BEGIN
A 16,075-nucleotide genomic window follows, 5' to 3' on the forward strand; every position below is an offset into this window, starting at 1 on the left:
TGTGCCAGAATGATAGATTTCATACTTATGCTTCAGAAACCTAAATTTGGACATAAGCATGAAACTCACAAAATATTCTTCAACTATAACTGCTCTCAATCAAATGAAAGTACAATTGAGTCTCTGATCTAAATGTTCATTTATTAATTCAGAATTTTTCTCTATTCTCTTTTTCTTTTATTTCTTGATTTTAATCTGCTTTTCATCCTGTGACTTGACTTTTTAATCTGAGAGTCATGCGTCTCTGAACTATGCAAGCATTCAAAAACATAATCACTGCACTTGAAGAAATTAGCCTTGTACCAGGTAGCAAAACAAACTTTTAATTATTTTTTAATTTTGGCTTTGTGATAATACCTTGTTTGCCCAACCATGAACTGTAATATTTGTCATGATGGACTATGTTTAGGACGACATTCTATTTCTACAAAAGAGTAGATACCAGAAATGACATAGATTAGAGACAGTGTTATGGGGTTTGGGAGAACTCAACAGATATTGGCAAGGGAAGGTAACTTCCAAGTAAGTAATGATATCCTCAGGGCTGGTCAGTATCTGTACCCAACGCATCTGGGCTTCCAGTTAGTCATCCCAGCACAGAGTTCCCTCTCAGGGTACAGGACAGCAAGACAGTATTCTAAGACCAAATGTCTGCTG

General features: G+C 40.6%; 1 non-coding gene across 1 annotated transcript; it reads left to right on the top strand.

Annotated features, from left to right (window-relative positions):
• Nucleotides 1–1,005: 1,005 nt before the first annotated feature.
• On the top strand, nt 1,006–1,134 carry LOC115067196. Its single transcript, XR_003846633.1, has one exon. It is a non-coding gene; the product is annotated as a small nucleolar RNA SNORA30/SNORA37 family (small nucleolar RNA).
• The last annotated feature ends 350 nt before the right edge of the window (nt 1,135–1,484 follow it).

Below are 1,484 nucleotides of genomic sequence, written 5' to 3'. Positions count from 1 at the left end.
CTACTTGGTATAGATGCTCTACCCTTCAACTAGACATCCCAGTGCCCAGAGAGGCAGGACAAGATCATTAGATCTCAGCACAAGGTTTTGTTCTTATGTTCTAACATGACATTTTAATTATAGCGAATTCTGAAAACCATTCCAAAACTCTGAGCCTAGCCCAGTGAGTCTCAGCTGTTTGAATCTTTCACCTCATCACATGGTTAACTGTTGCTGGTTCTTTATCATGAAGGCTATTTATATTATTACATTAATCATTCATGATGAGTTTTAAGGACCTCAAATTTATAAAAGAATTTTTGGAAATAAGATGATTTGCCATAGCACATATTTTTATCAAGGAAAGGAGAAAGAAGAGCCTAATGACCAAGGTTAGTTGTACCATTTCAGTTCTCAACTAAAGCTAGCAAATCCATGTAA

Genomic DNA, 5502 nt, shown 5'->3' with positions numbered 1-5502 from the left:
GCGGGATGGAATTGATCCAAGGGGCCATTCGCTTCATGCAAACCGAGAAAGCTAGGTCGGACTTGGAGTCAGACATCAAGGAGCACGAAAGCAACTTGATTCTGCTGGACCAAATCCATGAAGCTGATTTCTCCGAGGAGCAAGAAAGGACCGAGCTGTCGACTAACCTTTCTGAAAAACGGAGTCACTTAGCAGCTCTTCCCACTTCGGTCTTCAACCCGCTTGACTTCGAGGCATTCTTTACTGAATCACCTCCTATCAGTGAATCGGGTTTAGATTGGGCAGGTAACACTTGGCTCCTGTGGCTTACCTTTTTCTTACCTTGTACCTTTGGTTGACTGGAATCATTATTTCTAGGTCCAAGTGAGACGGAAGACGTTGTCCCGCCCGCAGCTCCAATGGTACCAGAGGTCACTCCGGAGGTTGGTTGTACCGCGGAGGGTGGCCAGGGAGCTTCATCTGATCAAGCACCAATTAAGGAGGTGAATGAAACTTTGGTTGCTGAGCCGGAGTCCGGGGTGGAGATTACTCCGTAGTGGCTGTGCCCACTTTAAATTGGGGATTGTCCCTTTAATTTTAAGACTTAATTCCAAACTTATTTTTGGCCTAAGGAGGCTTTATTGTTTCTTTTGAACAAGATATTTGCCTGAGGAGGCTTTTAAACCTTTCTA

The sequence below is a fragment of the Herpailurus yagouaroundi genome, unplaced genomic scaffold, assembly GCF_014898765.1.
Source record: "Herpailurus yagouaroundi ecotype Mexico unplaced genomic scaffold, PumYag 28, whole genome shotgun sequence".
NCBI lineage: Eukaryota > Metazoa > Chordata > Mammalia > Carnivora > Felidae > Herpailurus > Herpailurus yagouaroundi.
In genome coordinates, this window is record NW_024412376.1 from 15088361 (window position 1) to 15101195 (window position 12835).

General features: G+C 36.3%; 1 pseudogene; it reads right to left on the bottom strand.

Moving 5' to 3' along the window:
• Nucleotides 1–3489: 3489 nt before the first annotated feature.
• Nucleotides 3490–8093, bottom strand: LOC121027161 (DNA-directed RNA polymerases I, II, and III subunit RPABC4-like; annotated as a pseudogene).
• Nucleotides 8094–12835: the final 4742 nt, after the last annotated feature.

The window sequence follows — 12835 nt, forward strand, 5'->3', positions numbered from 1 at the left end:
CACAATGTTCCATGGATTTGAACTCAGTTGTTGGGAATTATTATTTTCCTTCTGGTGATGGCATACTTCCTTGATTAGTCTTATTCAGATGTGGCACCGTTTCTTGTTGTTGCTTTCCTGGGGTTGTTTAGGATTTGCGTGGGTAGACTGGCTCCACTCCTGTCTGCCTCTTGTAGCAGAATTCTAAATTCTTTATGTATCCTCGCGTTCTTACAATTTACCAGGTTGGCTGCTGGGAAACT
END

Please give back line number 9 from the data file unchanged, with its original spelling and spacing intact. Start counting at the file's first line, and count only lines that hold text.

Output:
CTACTTGGTATAGATGCTCTACCCTTCAACTAGACATCCCAGTGCCCAGAGAGGCAGGACAAGATCATTAGATCTCAGCACAAGGTTTTGTTCTTATGTTCTAACATGACATTTTAATTATAGCGAATTCTGAAAACCATTCCAAAACTCTGAGCCTAGCCCAGTGAGTCTCAGCTGTTTGAATCTTTCACCTCATCACATGGTTAACTGTTGCTGGTTCTTTATCATGAAGGCTATTTATATTATTACATTAATCATTCATGATGAGTTTTAAGGACCTCAAATTTATAAAAGAATTTTTGGAAATAAGATGATTTGCCATAGCACATATTTTTATCAAGGAAAGGAGAAAGAAGAGCCTAATGACCAAGGTTAGTTGTACCATTTCAGTTCTCAACTAAAGCTAGCAAATCCATGTAA